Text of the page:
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As one member of their opposition, , said, these politicians "will not cherish the great oak which is to reduce them to paltry shrubs." The Federalists favored the creation of a strong federal government that would more closely unite the states as one large, continental nation.
Such a government is centered on a society of landowning farmers who participate in local politics. He felt that the virtues of democratic freedom were best nurtured in an agrarian, or agricultural, society, and that with increasing urbanization, commercialization, and centralization of power would come a decline in political society and eventual tyranny.
Unlike the Anti-Federalists, however, Jefferson supported the Constitution, although rather reluctantly.
One Pennsylvania Anti-Federalist, who signed his articles "Centinel," declared, It is the opinion of the greatest writers, that a very extensive country cannot be governed on democratical principles, on any other plan than a confederation of a number of small republics, possessing all the powers of internal government, but united in the management of their foreign and general concerns. [A]nything short of despotism could not bind so great a country under one government.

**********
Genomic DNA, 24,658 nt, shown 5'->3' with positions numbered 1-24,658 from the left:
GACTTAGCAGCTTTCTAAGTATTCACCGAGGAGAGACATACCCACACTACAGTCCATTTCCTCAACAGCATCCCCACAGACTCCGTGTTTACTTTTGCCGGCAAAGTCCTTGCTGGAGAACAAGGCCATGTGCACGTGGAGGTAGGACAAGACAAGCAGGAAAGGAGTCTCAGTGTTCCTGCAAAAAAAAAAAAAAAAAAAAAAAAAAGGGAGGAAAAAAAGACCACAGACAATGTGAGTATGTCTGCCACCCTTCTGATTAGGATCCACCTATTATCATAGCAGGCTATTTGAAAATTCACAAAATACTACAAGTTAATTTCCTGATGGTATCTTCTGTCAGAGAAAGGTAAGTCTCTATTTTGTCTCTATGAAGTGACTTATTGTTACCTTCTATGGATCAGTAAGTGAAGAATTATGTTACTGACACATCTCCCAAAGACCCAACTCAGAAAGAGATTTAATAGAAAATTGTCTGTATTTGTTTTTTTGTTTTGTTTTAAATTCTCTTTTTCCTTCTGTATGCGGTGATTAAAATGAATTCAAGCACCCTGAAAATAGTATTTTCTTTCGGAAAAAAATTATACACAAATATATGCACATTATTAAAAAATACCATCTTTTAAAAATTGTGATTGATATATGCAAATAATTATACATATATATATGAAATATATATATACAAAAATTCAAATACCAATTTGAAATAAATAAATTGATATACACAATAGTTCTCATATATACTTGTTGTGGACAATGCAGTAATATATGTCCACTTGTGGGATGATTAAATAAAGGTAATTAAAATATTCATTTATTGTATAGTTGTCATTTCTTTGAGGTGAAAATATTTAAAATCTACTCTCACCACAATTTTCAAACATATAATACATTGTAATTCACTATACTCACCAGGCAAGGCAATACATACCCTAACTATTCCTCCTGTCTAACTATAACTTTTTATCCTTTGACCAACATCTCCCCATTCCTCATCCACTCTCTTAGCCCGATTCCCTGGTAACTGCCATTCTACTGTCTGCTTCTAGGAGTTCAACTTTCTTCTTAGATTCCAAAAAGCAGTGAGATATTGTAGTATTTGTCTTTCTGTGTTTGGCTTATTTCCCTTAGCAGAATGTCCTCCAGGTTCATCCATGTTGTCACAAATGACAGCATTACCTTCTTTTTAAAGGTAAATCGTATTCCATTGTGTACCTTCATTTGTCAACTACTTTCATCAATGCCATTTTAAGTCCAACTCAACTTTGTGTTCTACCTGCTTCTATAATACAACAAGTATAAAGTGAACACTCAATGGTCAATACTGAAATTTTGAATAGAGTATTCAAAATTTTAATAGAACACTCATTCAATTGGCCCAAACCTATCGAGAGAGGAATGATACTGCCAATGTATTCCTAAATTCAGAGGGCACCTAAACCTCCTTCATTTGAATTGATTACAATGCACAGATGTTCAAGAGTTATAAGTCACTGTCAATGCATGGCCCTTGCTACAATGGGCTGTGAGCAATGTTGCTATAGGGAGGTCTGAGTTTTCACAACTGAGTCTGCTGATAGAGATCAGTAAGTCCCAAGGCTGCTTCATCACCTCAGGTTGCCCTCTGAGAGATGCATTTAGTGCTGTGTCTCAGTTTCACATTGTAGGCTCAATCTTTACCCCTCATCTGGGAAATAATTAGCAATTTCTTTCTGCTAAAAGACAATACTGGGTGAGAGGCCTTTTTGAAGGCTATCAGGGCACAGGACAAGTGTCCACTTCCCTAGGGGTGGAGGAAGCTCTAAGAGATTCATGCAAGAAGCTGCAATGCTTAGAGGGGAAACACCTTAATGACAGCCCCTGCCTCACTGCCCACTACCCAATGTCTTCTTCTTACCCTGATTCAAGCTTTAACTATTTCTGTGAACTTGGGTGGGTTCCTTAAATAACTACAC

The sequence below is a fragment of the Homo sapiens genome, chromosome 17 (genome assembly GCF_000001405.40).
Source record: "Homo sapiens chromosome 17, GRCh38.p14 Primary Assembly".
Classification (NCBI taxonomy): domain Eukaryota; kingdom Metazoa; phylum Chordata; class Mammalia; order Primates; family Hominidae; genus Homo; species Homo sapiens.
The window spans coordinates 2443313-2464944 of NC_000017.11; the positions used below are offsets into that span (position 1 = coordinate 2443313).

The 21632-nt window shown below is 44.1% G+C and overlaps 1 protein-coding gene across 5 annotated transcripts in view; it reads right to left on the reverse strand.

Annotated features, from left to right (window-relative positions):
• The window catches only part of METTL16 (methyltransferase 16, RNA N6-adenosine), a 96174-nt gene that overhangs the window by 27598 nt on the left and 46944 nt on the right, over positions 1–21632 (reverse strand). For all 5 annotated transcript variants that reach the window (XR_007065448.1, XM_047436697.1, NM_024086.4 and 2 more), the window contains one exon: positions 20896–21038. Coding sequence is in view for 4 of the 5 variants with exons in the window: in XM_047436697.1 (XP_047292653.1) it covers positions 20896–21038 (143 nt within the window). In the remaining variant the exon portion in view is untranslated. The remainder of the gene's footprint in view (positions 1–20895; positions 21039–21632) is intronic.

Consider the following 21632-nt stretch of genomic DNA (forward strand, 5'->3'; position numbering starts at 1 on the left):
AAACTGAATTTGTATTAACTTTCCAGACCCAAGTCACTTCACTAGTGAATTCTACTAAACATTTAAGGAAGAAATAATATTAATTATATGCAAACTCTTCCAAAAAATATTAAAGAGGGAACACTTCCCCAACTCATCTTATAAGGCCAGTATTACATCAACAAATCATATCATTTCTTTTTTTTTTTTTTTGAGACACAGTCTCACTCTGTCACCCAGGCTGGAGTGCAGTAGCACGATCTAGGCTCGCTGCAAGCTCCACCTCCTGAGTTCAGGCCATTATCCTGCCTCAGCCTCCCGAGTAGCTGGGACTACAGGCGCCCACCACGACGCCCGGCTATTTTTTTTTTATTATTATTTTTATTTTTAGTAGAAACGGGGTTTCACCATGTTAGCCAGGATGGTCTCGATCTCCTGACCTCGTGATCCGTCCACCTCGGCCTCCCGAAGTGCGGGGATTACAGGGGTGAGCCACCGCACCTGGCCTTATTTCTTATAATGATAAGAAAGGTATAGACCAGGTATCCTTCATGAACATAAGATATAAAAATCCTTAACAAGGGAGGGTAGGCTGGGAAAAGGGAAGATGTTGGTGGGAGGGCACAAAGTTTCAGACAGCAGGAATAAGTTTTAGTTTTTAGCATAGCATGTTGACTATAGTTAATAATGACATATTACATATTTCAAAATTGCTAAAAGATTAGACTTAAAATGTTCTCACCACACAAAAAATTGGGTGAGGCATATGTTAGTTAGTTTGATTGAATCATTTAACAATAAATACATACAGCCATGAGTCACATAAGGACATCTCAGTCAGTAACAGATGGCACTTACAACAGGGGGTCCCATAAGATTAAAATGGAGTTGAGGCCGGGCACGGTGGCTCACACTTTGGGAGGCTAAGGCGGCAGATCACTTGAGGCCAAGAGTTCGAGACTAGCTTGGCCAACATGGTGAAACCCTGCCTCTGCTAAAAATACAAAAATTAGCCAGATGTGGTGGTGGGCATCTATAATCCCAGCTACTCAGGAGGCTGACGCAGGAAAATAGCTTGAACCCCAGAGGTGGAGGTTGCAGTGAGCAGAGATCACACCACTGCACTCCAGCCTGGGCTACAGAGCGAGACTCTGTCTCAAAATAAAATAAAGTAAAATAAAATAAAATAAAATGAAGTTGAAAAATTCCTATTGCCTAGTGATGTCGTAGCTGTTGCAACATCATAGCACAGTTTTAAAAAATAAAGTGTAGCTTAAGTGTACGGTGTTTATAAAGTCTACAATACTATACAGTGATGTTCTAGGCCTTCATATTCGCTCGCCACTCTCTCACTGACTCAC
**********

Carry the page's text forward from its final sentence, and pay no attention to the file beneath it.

Although the Anti-Federalists were united in their opposition to the Constitution, they did not agree on what form of government made the best alternative to it.
After the Constitution was signed and approved by delegates of the Constitutional Convention of 1787, it had to be ratified by the states.
As determined by Article VII of the Constitution, ratification required the approval of nine special state conventions.
Others were even ready to accept the Constitution if it were amended in such a way that the rights of citizens and states would be more fully protected.
The Federalists The Federalists focused their arguments on the inadequacies of national government under the Articles of Confederation and on the benefits of national government as formed by the Constitution.
Federalists had been instrumental in the creation of the Constitution, arguing that it was a necessary improvement on the .
Between September 17, 1787, the day the Constitution was signed by the Constitutional Convention, and May 29, 1790, the day Rhode Island became the thirteenth and last state to ratify the Constitution, the Federalists and Anti-Federalists engaged in a fierce national debate on the merits of the Constitution.